|Braley Introduces Veterans Access to Care Act|
|News Releases - Health, Medicine & Nutrition|
|Written by Jeff Giertz|
|Monday, 20 February 2012 14:39|
Legislation seeks to attract top-notch medical talent to veterans’ care facilities
Washington, DC – Rep. Bruce Braley (IA-01) introduced the Veterans Access to Care Act today, legislation that seeks to expand veterans’ access to quality healthcare by helping the Veterans Administration and state veterans’ homes recruit more highly-qualified doctors, nurses, and mental health providers to provide services to America’s veterans.
The legislation would make veterans’ care facilities eligible to hire National Health Service Corps fellows, helping attract recent medical school graduates to careers helping veterans.
Braley said, “The Veterans Access to Care Act will allow veterans’ healthcare facilities to hire from a top-notch pool of medical talent committed to practicing in the public interest. This will improve veterans’ quality of care by encouraging the nation’s best and brightest young doctors to work in veterans’ healthcare facilities.
Braley continued, “The National Health Service Corps is a program with a well-established track record of attracting high quality medical professionals who have chosen to give back to their country by serving those who are most in need. What better group of people to have caring for our veterans, who share this commitment to service?”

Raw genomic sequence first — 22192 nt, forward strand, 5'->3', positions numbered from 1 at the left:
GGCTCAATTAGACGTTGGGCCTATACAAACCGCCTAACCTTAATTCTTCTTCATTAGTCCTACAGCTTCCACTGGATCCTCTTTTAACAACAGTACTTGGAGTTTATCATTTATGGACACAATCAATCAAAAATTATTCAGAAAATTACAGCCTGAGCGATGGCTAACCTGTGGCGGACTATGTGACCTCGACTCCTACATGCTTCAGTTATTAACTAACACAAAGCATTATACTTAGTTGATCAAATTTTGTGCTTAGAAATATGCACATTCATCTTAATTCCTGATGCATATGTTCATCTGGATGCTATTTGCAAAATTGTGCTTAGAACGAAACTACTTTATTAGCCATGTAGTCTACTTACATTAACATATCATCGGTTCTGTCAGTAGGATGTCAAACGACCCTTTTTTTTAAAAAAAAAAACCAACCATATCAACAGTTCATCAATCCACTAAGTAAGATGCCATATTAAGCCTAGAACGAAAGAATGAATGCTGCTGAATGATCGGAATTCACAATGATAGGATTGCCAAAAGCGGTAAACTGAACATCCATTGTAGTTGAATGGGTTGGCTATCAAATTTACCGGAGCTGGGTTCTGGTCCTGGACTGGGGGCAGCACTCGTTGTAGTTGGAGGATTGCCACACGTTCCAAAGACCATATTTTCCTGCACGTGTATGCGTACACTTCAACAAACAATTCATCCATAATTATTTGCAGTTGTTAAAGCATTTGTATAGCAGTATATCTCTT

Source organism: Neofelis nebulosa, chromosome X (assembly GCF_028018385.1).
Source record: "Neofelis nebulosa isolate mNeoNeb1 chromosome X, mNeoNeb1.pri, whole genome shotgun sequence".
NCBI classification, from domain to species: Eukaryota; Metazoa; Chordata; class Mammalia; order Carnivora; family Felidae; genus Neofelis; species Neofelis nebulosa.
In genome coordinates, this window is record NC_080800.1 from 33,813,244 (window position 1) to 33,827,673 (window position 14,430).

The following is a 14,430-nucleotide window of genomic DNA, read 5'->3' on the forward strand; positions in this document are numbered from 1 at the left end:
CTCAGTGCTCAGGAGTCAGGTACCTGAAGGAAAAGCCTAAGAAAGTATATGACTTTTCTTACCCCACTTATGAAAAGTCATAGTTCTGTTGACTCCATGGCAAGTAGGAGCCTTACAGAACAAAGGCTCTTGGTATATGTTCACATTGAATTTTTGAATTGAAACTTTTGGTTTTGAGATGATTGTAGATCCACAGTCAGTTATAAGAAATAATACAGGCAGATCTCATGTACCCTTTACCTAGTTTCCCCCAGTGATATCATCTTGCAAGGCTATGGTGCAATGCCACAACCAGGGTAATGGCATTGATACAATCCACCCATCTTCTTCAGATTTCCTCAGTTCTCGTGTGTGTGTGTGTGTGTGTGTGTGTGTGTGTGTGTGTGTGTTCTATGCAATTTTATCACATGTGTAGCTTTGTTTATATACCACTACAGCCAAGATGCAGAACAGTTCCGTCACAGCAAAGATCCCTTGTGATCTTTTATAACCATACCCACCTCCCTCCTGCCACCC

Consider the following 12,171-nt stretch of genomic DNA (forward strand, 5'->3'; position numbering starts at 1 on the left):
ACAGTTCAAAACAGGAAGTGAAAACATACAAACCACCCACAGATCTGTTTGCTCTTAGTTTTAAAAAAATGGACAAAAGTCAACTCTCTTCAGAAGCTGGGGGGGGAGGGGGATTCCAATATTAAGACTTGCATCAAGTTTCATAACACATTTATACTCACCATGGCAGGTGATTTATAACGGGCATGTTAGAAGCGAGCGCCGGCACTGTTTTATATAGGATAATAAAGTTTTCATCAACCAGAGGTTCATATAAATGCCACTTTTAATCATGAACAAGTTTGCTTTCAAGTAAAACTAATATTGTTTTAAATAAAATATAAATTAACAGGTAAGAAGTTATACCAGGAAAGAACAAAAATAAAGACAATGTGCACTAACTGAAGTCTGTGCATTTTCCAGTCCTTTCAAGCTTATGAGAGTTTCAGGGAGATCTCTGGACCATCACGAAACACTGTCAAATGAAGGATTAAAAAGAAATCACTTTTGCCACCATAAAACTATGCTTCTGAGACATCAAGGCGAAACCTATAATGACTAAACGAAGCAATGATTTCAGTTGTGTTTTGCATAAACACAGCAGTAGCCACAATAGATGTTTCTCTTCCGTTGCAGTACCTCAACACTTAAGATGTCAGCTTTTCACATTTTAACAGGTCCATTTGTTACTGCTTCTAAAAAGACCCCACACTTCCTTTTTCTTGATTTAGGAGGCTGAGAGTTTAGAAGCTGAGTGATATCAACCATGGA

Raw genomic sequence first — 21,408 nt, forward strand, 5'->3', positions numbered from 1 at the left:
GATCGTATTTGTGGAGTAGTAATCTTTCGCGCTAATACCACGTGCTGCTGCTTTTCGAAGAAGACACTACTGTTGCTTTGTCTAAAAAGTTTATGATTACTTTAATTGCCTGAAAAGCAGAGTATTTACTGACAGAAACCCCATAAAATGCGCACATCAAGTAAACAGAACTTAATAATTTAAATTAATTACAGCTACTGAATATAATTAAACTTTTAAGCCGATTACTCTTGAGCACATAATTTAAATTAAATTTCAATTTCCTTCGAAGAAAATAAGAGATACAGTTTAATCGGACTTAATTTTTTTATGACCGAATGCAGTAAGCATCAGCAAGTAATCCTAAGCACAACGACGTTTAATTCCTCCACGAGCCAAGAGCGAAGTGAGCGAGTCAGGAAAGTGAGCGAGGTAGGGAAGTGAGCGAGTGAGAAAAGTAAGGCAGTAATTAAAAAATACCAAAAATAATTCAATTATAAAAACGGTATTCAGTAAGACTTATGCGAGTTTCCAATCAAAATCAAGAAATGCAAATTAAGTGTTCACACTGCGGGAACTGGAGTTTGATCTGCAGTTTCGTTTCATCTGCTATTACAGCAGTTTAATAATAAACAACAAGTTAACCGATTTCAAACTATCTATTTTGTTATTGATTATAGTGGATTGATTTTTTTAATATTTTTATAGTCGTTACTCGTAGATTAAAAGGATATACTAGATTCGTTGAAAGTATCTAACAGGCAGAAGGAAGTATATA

The National Health Service Corps is a national scholarship program operated by the US Department of Health and Human Services that pays medical school expenses for future doctors, nurses, and health practitioners who agree to work in medically underserved areas after graduation. Braley’s bill would simply add Veterans Administration facilities and state veterans’ homes as eligible “underserved areas” in which graduates would be eligible to serve.
Dr. Douglas Steenblock, Director of Mental Health Services at the Iowa Veterans’ Home in Marshalltown, approached Braley with the idea for the bill. Steenblock is himself a former fellow of the National Health Service Corps.
Steenblock said, “It can be difficult to attract medical professionals to work in the unique environment of a veterans’ facility, particularly those outside of our major metropolitan areas. The Iowa Veterans’ Home Mental Health Department hasn’t been fully staffed since September 2010 despite ongoing efforts to hire new personnel. The National Health Service Corps has proven to be a powerful incentive to recruit and retain quality providers in underserved areas. It could be easily adapted to do the same for veterans’ facilities.”
The bill introduced by Braley today is similar to a proposal he introduced in 2010. The text of the bill can be downloaded at the following link: http://go.usa.gov/QGP# # #
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